Is avoiding probate possible in California? When?

For those in California who understand how complicated and contentious probate can be, the chance to avoid it should be considered. When estate planning, the person should also be aware of the options in avoiding probate. An example of when it is possible to avoid probate is if the property falls below a certain amount. If the person who died left $150,000 or less to the heirs, then it might not be necessary to go through the probate process.

A person who is legally entitled to inherit property such as a bank account or stocks could avoid probate if the value falls at or below $150,000. With the circumstances in place, the simplified process can be used to transfer that property into the person's name. The property value will be determined based on what it was worth on the date that the person died and not what it is worth at the moment. There are certain factors that must be remembered. If it is declared real property such as a house, this cannot be done. There is a form that must be filled out if the amount left was $150,000 or less. It is the Petition to Determine Succession to Real Property (Estates $150,000 or Less). With that there will need to be another form of Inventory and Appraisal filled out and notice given of a hearing.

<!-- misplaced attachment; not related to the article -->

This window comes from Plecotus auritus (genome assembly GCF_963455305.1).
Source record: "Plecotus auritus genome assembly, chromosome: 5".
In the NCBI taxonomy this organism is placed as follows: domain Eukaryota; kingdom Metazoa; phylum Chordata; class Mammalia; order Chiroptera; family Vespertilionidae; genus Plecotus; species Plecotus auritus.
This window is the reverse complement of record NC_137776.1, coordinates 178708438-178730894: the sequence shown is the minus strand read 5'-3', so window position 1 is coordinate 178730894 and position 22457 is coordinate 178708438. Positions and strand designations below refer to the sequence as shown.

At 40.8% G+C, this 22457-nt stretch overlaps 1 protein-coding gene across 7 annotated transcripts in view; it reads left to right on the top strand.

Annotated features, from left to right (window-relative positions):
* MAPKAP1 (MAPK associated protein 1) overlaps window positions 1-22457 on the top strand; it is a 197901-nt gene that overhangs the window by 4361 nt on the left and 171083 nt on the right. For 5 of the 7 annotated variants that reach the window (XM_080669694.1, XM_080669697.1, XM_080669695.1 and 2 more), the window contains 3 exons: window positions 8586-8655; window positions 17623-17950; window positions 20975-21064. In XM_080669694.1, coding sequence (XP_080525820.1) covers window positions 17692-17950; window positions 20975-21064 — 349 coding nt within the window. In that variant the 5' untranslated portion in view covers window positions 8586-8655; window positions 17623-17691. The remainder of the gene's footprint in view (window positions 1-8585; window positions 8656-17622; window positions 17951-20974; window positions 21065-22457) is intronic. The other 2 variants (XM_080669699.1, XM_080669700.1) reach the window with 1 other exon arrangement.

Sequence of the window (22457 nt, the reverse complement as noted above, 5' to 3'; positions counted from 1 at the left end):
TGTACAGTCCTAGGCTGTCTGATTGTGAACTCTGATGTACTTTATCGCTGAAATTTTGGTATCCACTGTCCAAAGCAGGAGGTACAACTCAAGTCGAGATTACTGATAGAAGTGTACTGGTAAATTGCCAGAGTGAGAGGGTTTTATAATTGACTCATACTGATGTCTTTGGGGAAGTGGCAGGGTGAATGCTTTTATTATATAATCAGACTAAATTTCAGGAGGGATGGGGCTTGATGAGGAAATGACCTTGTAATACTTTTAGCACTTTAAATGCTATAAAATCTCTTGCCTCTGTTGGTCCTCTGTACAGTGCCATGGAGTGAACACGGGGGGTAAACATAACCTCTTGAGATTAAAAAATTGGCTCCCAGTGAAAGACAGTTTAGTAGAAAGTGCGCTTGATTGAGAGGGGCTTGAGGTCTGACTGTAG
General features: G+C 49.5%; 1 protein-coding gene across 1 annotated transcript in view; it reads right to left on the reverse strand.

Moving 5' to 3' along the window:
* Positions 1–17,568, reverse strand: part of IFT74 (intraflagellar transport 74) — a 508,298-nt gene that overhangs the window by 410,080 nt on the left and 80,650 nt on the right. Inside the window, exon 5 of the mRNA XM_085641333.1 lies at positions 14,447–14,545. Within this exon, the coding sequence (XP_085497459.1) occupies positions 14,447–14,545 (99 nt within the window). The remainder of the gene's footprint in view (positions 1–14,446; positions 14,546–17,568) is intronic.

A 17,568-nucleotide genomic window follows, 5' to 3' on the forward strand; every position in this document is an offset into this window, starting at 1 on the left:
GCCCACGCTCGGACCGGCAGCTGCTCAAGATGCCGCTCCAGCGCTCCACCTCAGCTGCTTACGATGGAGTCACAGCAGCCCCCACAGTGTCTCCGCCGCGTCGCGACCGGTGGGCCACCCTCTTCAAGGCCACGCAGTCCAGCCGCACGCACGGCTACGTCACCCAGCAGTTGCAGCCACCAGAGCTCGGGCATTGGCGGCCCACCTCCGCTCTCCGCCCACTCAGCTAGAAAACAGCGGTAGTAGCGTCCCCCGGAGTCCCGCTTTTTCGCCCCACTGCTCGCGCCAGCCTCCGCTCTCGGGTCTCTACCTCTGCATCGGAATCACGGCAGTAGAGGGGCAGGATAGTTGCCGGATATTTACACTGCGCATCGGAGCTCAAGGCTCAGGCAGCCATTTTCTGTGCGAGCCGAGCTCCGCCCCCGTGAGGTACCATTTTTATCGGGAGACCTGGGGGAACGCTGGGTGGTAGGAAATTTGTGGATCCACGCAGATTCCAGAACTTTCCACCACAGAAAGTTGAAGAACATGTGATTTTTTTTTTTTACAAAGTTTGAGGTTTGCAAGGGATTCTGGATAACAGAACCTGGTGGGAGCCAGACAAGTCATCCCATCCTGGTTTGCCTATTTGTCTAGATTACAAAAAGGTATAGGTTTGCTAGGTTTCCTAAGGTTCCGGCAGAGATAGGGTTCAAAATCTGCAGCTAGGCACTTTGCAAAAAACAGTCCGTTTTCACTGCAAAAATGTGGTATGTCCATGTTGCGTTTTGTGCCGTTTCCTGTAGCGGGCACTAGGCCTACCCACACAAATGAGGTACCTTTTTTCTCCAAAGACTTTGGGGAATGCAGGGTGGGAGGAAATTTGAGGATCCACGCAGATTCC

When trying to use the simplified process for $150,000 or less, the value of the property must be calculated. The real and personal property and life insurance benefits paid to the estate must be included. Excluded will be vehicles, real property outside the state, property in a trust, property subject to joint tenancy, life insurance or death benefits not subject to probate, unpaid salary or compensation up to $5,000 at the time of death, debts and mortgages, and bank accounts owned by multiple people including the decedent.

If the amount is $150,000 or less and 40 days have gone by since the death, the property can be transferred via an affidavit. If it is possible to avoid probate, this is an alternative for asset distribution that the heirs will want to take advantage of. Having help from an attorney experienced in estate planning and avoiding probate is essential to using this alternative.

Source: courts.ca.gov, "Wills, Estates, and Probate -- If the Person Who Died Left $150,000 or LESS," accessed on May 16, 2017

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